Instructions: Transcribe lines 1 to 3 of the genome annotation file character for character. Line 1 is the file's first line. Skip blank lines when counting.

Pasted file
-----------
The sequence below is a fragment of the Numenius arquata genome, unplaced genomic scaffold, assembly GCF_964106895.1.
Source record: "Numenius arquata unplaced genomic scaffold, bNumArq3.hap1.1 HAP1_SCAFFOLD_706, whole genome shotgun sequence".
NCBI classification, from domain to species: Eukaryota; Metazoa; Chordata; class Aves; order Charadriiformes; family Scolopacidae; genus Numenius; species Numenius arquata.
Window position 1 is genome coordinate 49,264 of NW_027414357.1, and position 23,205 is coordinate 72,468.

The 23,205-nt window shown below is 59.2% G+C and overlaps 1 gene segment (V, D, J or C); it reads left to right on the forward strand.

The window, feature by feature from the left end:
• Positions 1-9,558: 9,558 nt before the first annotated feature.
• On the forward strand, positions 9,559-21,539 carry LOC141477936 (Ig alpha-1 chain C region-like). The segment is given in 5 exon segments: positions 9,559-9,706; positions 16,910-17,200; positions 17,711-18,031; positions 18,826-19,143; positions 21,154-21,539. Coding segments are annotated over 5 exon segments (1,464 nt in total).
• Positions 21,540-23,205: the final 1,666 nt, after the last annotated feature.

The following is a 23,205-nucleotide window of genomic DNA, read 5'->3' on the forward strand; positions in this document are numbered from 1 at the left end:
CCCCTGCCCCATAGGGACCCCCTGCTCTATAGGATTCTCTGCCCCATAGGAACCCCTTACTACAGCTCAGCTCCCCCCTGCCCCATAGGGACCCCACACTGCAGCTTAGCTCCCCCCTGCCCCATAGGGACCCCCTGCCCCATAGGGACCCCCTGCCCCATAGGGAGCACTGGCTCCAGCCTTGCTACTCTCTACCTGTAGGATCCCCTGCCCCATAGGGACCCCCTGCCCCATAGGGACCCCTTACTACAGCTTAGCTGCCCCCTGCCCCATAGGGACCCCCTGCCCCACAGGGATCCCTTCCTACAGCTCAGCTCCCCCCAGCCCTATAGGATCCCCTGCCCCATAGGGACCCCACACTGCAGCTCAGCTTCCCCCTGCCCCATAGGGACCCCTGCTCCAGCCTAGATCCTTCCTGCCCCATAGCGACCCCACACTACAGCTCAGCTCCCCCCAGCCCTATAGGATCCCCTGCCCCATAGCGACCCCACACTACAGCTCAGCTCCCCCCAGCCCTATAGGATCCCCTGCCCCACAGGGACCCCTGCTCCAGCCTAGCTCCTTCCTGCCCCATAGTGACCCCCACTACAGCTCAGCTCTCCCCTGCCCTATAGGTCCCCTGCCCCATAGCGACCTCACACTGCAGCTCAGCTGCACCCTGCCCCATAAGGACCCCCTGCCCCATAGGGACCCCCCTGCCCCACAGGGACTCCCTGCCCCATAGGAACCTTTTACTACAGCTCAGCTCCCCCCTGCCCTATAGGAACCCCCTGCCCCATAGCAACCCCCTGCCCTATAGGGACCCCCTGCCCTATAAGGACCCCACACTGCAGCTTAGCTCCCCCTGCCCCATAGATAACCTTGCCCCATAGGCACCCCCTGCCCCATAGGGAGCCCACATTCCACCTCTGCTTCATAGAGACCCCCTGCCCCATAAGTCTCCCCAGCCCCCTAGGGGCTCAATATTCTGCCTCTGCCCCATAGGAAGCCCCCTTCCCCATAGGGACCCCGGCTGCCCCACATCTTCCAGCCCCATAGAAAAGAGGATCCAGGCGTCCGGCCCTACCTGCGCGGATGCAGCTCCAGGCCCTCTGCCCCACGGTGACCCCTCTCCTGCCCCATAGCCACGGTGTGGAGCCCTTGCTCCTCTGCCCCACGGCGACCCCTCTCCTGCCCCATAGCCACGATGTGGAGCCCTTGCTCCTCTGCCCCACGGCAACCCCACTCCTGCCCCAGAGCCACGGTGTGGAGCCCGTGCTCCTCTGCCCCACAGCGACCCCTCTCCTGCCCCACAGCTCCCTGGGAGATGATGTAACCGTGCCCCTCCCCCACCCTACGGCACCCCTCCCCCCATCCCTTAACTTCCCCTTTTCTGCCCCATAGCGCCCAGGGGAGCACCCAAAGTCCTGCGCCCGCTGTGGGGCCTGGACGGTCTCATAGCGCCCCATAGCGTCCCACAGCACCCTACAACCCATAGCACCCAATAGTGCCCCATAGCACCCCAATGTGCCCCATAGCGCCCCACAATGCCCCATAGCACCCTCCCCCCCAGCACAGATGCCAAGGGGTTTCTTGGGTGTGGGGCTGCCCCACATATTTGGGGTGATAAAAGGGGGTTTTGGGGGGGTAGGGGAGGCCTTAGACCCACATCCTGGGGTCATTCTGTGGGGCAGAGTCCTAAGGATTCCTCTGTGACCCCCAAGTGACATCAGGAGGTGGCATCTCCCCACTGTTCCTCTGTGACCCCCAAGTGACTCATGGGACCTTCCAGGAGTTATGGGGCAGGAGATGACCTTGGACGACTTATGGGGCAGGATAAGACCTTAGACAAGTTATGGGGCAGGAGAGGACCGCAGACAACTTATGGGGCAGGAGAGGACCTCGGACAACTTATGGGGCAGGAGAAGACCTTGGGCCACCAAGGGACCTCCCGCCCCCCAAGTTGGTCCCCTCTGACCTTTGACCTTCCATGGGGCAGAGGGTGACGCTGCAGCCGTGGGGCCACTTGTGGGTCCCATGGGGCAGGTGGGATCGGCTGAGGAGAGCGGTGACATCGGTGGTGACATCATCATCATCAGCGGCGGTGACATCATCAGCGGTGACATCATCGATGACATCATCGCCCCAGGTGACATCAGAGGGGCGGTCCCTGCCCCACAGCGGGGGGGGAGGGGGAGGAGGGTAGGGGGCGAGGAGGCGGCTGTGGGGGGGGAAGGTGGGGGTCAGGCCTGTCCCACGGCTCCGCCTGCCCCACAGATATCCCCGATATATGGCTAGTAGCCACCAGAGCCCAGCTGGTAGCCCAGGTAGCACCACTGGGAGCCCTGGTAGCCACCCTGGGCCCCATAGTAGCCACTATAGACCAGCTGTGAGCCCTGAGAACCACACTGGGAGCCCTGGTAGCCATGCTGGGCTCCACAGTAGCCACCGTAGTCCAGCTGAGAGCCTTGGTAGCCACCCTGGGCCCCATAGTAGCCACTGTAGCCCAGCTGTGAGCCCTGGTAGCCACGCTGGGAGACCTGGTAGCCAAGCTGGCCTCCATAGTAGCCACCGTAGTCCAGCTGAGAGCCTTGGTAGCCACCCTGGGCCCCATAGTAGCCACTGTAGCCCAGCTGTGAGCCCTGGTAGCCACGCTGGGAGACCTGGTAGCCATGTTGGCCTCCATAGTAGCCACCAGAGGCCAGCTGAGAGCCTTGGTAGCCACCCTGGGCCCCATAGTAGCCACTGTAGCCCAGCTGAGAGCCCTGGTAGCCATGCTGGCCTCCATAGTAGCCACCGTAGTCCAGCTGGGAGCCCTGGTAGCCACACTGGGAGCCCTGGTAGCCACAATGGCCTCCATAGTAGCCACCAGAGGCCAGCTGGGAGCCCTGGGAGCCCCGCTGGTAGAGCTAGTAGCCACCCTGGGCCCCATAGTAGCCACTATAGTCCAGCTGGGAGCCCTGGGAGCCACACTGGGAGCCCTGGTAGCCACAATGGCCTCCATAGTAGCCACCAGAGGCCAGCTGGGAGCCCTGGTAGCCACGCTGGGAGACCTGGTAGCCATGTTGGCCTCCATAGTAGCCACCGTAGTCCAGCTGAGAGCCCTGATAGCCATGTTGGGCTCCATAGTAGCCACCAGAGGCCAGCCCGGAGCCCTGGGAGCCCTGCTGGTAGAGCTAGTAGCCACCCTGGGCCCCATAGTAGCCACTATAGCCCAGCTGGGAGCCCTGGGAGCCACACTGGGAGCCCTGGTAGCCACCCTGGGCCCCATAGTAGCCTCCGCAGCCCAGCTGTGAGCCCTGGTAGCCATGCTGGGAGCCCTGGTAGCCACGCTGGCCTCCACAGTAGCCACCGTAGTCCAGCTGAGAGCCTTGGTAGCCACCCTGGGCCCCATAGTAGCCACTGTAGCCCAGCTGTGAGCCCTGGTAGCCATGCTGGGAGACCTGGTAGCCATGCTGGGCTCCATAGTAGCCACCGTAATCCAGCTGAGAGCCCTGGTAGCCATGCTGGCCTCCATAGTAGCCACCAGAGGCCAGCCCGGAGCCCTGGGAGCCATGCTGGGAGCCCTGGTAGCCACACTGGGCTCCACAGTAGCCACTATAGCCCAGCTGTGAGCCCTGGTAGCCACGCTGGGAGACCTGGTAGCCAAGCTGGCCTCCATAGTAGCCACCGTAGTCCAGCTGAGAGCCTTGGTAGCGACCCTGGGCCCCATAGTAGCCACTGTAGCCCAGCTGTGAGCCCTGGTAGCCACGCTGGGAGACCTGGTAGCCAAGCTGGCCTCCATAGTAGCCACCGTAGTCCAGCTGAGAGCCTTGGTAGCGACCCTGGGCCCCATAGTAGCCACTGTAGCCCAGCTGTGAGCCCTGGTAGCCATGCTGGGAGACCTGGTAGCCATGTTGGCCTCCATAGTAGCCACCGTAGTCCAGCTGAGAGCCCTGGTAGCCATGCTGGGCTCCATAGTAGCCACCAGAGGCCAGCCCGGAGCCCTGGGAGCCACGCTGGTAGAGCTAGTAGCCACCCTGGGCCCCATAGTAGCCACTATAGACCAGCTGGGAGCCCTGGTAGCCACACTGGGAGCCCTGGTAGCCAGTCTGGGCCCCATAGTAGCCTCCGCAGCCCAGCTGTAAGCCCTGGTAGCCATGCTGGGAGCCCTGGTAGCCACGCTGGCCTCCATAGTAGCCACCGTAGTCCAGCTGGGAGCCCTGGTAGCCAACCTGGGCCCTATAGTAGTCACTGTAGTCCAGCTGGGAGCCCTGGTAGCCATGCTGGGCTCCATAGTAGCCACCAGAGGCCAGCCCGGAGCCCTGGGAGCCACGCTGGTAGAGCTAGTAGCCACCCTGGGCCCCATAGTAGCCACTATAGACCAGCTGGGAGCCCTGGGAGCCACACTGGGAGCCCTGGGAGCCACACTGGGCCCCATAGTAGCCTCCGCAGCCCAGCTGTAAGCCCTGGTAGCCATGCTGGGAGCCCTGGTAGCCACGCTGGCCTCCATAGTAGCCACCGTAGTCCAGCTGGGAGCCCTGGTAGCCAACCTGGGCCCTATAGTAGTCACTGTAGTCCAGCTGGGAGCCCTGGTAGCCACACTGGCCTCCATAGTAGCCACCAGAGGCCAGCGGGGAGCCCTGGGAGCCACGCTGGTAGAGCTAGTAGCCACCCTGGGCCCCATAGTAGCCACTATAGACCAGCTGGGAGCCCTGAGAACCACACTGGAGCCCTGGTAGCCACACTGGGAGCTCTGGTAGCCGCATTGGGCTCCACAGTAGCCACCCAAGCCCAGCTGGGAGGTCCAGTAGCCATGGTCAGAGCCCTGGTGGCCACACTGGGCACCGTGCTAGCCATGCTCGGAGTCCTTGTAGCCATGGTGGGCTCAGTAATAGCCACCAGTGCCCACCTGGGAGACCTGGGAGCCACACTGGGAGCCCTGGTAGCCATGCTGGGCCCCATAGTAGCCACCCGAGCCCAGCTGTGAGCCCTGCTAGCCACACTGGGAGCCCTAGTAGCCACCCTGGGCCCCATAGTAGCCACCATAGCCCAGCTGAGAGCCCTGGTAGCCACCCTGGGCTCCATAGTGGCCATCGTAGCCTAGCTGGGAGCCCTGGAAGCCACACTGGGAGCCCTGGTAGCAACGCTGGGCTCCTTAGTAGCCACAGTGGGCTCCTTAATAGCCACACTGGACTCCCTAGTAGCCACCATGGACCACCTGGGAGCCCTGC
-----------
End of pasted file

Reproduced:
The sequence below is a fragment of the Numenius arquata genome, unplaced genomic scaffold, assembly GCF_964106895.1.
Source record: "Numenius arquata unplaced genomic scaffold, bNumArq3.hap1.1 HAP1_SCAFFOLD_706, whole genome shotgun sequence".
NCBI classification, from domain to species: Eukaryota; Metazoa; Chordata; class Aves; order Charadriiformes; family Scolopacidae; genus Numenius; species Numenius arquata.